The ‘core’ principles are soooooo important, because they not only provide a solid foundation, they actually speed up the process of learning.
Check out my popular web design and development training package:
Someone asked me, if I had to pick the most important things you can do to improve your programming, what would it be?
Have a consistent self describing naming convention. This saves you yuuge time because you will make less mistakes and be able to code more quickly.
Keep your code fine-grained. This means you write functions and methods that do only 1 thing … Not five. This will keep your code easy to understand, to debug and expand.
The first thing to do when starting a new project, is to see what others have done. Perhaps there will be libraries to leverage, perhaps even entire open-source software you can use as a starting point. This is yuuge!
When learning a programming language, you are going to make many mistakes – it’s normal that your code won’t work the first few times. That said, the key to learning code, is to write code as soon as possible, and as often as possible.
… Even if the code you are writing, does not make sense to you at the time.
The anxiety when learning something new
I was recently reminded of the anxiety most people experience when learning something new. Case in point, though I’ve been creating videos for many years, I always just used the camera’s automatic settings. I didn’t really know much about my equipment.
A little while ago, I decided that I wanted to do more, and so I ventured into more advanced functions like:
… I wanted more control over the video I was shooting.
At first, understanding these basic concepts was confusing, and I was wondering when it would all sink in … therein lies the anxiety. The not knowing if you will ever get it.
In the end, as it is with learning to write code, I just had to use the camera … you have to jump into it and start practicing.
What is the best way to learn to code?
Over the years (since 1994,) I’ve learned 9 programming languages. That may sound impressive, but it isn’t really. Like learning to drive a car, once you understand one programming language, you pretty much understand the basics of all programming languages!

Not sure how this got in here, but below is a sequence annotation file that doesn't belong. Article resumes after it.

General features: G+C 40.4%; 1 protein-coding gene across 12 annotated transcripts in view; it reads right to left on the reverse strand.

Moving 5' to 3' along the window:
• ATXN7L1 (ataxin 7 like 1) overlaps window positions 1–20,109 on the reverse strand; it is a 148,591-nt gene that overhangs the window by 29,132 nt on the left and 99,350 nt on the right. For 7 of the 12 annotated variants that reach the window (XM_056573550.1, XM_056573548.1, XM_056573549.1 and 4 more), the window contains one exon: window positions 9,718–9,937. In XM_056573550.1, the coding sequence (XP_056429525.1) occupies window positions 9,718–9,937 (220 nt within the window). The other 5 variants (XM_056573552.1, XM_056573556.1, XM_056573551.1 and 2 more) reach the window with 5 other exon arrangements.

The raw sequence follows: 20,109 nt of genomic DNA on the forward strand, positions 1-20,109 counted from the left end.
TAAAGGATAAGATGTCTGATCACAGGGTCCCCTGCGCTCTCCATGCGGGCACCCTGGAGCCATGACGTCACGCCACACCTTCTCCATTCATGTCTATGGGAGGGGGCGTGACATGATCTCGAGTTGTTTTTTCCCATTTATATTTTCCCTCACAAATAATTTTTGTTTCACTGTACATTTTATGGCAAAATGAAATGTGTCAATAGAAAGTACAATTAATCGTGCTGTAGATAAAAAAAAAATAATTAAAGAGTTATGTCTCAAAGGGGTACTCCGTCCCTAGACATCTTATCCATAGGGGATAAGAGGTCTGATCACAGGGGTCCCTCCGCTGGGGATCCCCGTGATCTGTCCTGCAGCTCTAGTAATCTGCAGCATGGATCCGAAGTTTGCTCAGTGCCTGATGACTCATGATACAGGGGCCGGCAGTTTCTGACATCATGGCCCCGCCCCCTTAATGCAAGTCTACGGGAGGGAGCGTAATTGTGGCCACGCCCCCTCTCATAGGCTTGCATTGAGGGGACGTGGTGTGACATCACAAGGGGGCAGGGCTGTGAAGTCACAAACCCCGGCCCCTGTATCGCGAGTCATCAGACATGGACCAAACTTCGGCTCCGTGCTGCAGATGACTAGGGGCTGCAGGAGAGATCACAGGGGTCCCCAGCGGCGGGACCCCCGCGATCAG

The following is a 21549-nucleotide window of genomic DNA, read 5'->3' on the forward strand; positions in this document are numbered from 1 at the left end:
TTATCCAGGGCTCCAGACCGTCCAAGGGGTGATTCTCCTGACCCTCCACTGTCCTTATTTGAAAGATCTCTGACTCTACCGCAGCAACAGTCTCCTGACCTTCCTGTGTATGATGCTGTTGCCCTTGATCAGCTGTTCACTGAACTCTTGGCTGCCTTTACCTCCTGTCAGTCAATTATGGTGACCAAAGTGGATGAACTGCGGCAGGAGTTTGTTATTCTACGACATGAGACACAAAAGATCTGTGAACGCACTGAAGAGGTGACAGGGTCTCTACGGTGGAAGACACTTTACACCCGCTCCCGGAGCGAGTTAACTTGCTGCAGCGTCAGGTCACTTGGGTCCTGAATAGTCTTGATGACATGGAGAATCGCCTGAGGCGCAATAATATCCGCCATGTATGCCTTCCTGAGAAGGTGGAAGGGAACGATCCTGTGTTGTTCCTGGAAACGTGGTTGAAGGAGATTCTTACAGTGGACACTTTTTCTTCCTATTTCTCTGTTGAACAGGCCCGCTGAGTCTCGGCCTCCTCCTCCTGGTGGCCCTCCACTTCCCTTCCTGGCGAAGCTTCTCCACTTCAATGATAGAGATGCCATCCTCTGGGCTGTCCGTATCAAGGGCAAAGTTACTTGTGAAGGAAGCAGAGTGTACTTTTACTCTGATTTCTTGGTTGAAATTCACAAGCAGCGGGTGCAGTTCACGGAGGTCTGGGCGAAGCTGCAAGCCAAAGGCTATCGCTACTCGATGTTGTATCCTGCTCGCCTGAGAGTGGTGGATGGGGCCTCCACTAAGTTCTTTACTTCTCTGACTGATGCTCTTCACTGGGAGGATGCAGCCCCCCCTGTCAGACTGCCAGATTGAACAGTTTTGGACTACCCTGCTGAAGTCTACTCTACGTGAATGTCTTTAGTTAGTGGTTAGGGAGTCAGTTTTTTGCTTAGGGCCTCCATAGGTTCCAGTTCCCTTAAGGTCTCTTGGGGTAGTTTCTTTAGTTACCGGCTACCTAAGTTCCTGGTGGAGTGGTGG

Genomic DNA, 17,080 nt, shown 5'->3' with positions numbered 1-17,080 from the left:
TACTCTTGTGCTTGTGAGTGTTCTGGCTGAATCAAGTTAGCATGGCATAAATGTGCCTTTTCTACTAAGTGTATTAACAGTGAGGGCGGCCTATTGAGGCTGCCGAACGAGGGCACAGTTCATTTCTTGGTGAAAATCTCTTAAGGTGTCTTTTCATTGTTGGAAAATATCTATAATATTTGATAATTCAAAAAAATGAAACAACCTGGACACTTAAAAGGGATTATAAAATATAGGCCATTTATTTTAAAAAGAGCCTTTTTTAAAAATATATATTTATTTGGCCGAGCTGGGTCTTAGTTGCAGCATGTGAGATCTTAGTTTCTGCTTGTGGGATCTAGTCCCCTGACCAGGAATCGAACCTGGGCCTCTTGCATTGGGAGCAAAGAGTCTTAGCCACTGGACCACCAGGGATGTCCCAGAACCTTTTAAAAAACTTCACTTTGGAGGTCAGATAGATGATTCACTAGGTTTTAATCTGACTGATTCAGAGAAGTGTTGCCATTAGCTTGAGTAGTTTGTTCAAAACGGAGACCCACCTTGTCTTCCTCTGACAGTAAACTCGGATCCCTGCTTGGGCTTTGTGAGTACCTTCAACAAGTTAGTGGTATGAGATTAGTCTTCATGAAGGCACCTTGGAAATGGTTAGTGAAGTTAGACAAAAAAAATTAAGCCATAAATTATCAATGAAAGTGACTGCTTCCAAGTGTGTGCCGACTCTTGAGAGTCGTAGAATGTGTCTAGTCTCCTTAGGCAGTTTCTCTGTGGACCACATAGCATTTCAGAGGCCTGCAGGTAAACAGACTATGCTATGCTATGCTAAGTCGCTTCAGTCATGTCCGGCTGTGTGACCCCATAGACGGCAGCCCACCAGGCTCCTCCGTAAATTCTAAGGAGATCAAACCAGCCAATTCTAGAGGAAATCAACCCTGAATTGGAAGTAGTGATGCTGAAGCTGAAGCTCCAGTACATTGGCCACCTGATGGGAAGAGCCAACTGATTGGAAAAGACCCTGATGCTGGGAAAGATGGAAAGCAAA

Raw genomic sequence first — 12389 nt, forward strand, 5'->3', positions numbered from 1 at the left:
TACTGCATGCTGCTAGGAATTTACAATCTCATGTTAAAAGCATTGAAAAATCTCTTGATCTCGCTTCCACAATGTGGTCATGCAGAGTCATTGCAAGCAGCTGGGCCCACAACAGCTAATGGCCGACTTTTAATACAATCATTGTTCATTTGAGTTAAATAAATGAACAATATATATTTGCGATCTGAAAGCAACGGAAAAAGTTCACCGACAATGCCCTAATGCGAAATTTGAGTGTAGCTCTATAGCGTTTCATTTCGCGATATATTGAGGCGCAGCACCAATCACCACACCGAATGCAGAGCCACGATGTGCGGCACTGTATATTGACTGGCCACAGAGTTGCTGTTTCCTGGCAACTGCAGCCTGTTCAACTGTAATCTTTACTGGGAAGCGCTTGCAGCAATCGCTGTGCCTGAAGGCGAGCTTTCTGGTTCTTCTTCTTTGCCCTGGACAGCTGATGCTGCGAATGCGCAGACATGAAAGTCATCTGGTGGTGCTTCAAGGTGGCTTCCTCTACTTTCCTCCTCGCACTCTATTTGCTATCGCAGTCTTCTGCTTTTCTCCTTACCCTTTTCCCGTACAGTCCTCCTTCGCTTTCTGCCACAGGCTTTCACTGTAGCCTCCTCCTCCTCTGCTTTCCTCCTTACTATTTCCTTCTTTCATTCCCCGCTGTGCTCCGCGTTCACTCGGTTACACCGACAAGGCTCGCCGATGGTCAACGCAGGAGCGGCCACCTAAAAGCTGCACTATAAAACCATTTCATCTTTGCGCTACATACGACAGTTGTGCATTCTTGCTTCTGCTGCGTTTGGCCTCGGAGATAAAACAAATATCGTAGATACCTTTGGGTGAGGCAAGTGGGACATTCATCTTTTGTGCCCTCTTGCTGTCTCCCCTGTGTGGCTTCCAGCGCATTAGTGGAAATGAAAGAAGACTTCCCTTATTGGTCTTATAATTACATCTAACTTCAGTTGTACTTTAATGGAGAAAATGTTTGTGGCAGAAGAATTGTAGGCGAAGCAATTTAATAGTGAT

So having done this many times, I can tell you that if you want to learn to code, you have to dive in and write code.
It comes down to these steps:
Do a little theory.
Write code that was taught in the theory.
… It’s about bite-size morsels of delicious little code bits! You have to write lots of code, make mistakes and write more code. Repetition goes a long way.
I’ve been in the web development business for over 20yrs now, and one consistent problem for many well meaning nerds, is the over engineering of web apps. This extends to all development as well, not just the web developers.
… The old KISS acronym “Keep it simple, stupid”, seems to be forgotten with every new generation of developers.
So today we have once again, new and overly complex frameworks and apps being thrust upon us. I vlogged about this recently in this video:
I am writing just to say how happy I am with the courses. Although, I am a member of Lynda and Udemi, your courses are way better. For me you are the HIDDEN GEM, the YODA of web design. Thank you for sharing your knowledge.
I am not a big fan of them because there is so much work out there. You could be getting paid to code (and learn) rather that doing a hackathon.
In addition, the only way you get coding chops, is by building real apps for real clients. One thing a lot of developers miss, is that being able to manage a project has a lot to do with managing non-nerd clients … you only get that experience in the real world.
I used to see the same sort of thing in martial arts, where certain styles are really big into drills and exercises. The problem is, that they put much less (if any) time into actual fighting.
… Then they take a beating when they are unlucky enough to mix it up with someone who spent his time sparring, rather than running through drills.
That said, the more code you write the better, so codathons will improve your abilities no doubt … but nothing compares to the real thing. Pick your analogy! 🙂